The amount of gold uptake was measured by ICP-MS (Fig. 4). No gold was detected in the unexposed control group. In GNPs-treated cells, the gold uptake clearly increased with the incubation time, and the amount of gold reached a peak at 24 h time point. In the subsequent 48–96 h, GNPs were gradually metabolized from cells and thus the amount of GNPs decreased accordingly. In contrast, the amount of GAL-PEG-GNPs uptaken by cells reached a peak at 8 h time point, and approximately three times more gold in cells compared to GNPs-treated cells (p < 0.001). The results indicated that GAL-PEG-GNPs could be more quickly and effectively uptaken by HepG2 cells in vitro. TEM images further confirmed that the amount of GAL-PEG-GNPs uptaken in HepG2 cells was much higher than that of GNPs (Fig. 5). Both GNPs and GAL-PEG-GNPs mainly distributed in mitochondria.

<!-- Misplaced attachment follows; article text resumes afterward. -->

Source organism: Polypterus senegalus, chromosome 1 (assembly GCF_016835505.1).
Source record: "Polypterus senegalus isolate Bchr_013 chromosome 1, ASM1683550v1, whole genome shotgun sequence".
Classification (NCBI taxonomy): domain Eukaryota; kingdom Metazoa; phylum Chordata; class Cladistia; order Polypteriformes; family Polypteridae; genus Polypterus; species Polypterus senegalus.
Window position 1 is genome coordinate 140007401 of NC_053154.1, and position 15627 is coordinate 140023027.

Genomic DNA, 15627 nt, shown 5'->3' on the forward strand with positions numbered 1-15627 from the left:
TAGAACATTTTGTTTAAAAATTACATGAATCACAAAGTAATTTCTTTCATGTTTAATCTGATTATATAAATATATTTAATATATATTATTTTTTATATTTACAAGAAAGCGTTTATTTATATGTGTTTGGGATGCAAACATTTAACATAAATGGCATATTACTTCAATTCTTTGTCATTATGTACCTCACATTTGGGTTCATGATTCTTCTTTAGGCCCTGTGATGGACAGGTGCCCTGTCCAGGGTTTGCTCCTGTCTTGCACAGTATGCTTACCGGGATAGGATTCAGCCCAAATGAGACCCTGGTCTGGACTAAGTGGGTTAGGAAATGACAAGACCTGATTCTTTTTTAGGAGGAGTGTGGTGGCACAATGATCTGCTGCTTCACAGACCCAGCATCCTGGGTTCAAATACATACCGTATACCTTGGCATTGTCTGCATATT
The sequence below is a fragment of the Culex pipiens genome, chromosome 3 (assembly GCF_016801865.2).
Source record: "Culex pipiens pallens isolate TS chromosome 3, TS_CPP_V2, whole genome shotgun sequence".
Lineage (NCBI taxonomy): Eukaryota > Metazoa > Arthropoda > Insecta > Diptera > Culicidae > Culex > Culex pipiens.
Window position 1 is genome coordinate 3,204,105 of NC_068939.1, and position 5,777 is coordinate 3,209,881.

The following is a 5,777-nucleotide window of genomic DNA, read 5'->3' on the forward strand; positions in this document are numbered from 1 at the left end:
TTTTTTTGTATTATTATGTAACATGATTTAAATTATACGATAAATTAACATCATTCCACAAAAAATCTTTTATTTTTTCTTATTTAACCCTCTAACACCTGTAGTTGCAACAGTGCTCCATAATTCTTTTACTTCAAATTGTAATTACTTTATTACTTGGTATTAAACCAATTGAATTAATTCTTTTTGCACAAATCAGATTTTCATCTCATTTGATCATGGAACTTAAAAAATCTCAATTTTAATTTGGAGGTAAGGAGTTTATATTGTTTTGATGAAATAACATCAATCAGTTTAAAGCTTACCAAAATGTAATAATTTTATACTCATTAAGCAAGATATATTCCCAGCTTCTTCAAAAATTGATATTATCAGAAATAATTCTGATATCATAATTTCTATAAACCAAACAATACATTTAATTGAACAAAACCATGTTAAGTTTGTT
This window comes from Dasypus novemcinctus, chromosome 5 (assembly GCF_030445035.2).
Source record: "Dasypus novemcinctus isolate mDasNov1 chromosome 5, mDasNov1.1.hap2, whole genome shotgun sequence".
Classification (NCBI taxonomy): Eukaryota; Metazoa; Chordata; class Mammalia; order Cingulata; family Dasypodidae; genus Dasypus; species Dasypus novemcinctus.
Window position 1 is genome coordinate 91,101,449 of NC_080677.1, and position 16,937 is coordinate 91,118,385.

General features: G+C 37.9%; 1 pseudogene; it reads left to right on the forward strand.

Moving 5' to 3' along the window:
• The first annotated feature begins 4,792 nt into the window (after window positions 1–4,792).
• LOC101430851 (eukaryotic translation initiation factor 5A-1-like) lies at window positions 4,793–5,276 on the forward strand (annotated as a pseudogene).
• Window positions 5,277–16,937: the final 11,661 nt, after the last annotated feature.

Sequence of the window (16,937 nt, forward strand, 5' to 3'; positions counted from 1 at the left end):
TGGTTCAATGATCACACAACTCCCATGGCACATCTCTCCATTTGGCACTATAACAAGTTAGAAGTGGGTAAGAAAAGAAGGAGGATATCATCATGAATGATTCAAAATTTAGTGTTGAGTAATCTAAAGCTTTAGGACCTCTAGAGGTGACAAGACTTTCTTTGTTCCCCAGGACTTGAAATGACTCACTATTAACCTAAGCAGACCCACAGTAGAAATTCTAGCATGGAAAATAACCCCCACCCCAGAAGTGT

Fig. 4

Amount of GNPs and GAL-PEG-GNPs uptaken by HepG2 cells at various timepoints. The Abscissa indicates time; the ordinate indicates numbers of GNPs in one cell. Cells were resuspend in 5 mL of 1× PBS and lysed using 5 mL of Aqua Regia (HNO3:HCL = 1:3) solution at RT for 48 h. Concentration of Au in lysates was determined by ICP-MS

Fig. 5

TEM images of GNPs (a) and GAL-PEG-GNPs (b) uptake in HepG2 cells. Images were taken by FEI Tecnai Spirit transmission electron microscopy (JEM-100CX II, Japan) at 200 kV

Cell cycle

After exposure of cells to radiation cells showed varying proportion in S phase, 31.65 % in control group, 23.97 % in GNPs-treat group, and 17.67 % in GAL-PEG-GNPs-treated one, respectively (Fig. 6). In contrast, cell proportion in G2/M phase increased from 8.09 % in control group to 20.26 % in GNPs-treat group and further to 27.03 % in GAL-PEG-GNPs-treated group (p < 0.01).
Fig. 6